Rare CCAA and Novation Decision

The BC Court of Appeal recently considered a case involving a rare intersection of CCAA proceedings and novation.  Barafield Realty Ltd. v. Just Energy (B.C.) Limited Partnership,2015 BCCA 421.

Barafield entered five-year fixed rate contracts with CEG Energy Options for the provision of natural gas, for Barafield’s apartment buildings. The contracts gave Barafield the right to terminate in the event of default, including the insolvency of CEG, which went bankrupt. Just Energy purchased a portion of the contracts, which was approved by the Alberta Companies’ Creditors Arrangement Act (CCAA) court. When Barafield got notice of the purchase, it tried to terminate the contracts. Just Energy said the termination clause did not apply because the CCAA sale was permitted without Barafield’s consent. Barafield kept paying for natural gas while asserting its right to terminate. When the contracts’ term ended Barafield sued. The trial judge found Just Energy breached the contracts when it failed to get consent for their assignment. She did not address Barafield’s claim that it was entitled to succeed based on the doctrine of money had and received.

The Court of Appeal agreed with Just Energy that there was no privity of contract between it and Barafield, given that Barafield refused to consent to the assignment of the contracts, and there was no novation through the CCAA proceedings. The Court remitted the matter to the trial judge on the question of money had and received, as deciding this issue required factual findings on issues that the parties did not argue at trial.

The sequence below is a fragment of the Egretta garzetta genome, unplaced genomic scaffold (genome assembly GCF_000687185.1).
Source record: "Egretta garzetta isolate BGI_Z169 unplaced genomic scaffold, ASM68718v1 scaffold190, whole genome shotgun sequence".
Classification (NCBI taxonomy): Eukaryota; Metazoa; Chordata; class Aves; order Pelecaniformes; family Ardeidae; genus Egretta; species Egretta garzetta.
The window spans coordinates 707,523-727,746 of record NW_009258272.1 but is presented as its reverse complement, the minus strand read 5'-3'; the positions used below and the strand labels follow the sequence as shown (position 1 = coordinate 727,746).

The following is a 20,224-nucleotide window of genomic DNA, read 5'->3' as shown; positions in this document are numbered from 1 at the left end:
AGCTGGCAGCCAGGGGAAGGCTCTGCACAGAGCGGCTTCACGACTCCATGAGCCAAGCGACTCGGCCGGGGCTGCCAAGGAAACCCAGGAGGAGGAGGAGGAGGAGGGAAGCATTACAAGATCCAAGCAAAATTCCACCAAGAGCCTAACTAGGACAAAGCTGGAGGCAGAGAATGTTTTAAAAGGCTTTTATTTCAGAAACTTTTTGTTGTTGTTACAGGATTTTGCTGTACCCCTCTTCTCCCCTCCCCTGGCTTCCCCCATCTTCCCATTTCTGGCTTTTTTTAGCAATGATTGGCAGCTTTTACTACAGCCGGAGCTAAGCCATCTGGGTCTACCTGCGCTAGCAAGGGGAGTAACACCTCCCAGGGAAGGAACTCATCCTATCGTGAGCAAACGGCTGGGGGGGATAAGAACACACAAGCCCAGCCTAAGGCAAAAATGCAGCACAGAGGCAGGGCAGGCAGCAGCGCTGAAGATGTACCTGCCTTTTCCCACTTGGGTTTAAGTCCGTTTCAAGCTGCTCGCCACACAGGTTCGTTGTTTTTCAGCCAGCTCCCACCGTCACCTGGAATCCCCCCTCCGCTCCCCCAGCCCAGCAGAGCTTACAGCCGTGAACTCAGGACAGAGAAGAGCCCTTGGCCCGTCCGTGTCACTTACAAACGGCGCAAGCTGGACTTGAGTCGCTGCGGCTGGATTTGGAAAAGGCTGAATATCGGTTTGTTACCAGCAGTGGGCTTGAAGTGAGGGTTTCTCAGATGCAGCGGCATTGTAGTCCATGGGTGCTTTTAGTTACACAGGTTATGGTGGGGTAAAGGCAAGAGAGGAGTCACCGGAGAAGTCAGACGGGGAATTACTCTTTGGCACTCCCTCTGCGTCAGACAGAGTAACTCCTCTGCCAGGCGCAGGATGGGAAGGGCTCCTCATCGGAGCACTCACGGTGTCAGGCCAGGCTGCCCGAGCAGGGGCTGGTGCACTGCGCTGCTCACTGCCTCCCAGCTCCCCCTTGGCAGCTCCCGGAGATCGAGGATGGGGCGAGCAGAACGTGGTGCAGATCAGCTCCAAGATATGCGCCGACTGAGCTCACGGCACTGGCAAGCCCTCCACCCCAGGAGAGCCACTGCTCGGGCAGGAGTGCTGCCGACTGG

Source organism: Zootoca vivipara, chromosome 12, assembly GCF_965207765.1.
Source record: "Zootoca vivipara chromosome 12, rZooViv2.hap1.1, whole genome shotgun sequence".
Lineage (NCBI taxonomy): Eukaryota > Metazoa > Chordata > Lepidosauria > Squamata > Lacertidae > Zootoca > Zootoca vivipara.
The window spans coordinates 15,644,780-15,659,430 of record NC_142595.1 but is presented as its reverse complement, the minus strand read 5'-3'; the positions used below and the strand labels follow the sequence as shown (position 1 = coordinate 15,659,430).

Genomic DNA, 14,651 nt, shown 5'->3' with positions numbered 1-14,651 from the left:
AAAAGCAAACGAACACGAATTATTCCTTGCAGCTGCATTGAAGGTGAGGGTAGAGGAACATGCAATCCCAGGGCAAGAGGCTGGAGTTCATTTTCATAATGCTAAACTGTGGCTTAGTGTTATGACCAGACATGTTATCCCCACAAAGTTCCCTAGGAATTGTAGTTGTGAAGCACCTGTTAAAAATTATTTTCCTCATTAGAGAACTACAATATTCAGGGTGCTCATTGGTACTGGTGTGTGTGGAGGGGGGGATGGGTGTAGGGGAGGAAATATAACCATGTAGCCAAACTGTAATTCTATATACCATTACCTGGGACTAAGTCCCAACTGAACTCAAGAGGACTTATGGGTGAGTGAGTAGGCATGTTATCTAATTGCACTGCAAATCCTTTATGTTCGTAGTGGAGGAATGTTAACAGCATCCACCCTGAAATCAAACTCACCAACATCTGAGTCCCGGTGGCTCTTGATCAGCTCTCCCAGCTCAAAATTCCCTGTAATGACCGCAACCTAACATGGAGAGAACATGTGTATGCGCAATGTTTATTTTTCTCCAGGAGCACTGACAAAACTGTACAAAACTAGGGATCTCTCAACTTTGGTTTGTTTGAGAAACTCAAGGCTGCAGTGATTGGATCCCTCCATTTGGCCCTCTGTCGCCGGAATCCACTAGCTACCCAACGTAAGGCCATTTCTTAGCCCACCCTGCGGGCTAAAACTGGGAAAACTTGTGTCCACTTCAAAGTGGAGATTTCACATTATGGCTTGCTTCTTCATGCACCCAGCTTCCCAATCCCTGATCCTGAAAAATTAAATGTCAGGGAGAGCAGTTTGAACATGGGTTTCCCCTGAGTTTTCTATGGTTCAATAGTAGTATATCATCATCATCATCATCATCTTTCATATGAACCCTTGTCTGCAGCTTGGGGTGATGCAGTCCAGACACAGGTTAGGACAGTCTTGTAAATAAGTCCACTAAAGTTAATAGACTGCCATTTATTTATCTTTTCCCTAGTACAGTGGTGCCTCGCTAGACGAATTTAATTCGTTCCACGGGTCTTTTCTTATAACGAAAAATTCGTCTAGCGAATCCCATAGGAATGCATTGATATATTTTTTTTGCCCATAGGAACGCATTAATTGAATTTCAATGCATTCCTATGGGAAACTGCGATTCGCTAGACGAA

The case affirms the principle that vesting orders and various orders issued by a court in a CCAA (and arguably any security enforcement proceeding) hearing does not create contractual obligations or other enforceable common law obligations between parties.  If parties intend for a court to impose such obligations in such a hearing, then parties should incorporate those terms into the court orders directly.

We are somewhat surprised in this case that the court remitted the “monies had and received argument”.  In our view, Barafield acted quite reasonably when it chose to continue paying for the natural gas while continuing to protest the obligation.  The result, in our view, would have caused the parties unnecessary commercial uncertainty.  That said, the result illustrates the importance of decisions by litigation counsel to advance certain claims over others within an action.

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